AUGUSTA, GA. Organized by the Gibbes Museum of Art in Charleston, South Carolina, Landscape of Slavery: The Plantation in American Art opens to the public on Saturday, August 23, and remains on view through Sunday, October 19, at the Morris Museum of Art. This groundbreaking exhibition offers a comprehensive, interdisciplinary examination of plantation images in the American South.
Angela D. Mack, executive director of the Gibbes, explains the inspiration for the project, The mission of the Gibbes is to tell the story of the visual culture of the South, and the plantation has been (and still continues to be) a defining characteristic of the history and present state of the region. The museums collection includes several important works related to the subject, and we were inspired to lead an effort to unravel the realities and fictions that surround the subject matter.
The exhibition includes paintings, works on paper, and photographs, as well as mixed media and installation works. Through the eyes of a range of artists (including Eastman Johnson, William Aiken Walker, Alice Ravenel Huger Smith, Edwin Harleston, Carrie Mae Weems, and Kara Walker), Landscape of Slavery examines depictions of plantations and related slave imagery in the context of the history of landscape painting in America. More than a history of the visual imagery related to the plantation, the show invites one to consider the impact that this imagery has had on race relations for three centuries, says Mack.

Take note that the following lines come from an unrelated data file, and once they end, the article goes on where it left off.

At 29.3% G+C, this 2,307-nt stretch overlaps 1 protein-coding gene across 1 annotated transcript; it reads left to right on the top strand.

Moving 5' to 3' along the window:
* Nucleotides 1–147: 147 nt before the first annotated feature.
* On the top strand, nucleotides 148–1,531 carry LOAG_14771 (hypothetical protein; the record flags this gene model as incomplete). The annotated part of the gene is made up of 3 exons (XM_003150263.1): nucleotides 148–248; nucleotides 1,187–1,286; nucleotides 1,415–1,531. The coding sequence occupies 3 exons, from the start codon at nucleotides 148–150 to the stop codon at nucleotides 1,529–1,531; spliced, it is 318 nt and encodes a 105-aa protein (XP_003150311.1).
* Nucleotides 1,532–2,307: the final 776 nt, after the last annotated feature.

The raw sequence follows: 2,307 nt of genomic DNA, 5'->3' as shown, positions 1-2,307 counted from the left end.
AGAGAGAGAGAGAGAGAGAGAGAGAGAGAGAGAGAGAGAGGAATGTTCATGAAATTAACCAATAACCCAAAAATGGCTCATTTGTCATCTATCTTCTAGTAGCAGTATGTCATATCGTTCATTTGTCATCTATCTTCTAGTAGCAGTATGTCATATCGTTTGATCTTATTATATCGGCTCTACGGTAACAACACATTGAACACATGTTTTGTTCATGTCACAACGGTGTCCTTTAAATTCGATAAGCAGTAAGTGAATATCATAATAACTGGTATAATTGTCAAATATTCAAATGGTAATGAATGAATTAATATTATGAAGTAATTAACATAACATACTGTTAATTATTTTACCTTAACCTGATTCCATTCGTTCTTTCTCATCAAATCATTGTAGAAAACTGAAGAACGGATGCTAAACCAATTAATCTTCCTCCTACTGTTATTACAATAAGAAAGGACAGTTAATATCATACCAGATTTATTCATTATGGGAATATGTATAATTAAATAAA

We are very pleased to have this opportunity to work with our colleagues at the Gibbes Museumparticularly on a project of this quality and scope, added Kevin Grogan, director of the Morris Museum of Art. Landscape of Slavery is a critically important examination of the myth of the plantation system, and it will help us to understand the strength, persistence, and peculiar vitality of that myth.
A genre uniquely associated with the Southern region of the United States, the plantation view has traditionally received marginal attention in the study of American landscape art. Previous work on the plantation subject has emphasized the debt the genre owes to eighteenth century British aesthetic theories and styles. In recent years, however, art historians have worked to identify general shifts in plantation iconography that reflect specific historical events. Meanwhile, plantation views have attracted the attention of social historians who have identified the genre as a rich source for exploring issues of wealth, power, race, memory and nostalgia. Landscape of Slavery seeks to bring these current discussions on the topic together for the publics consideration.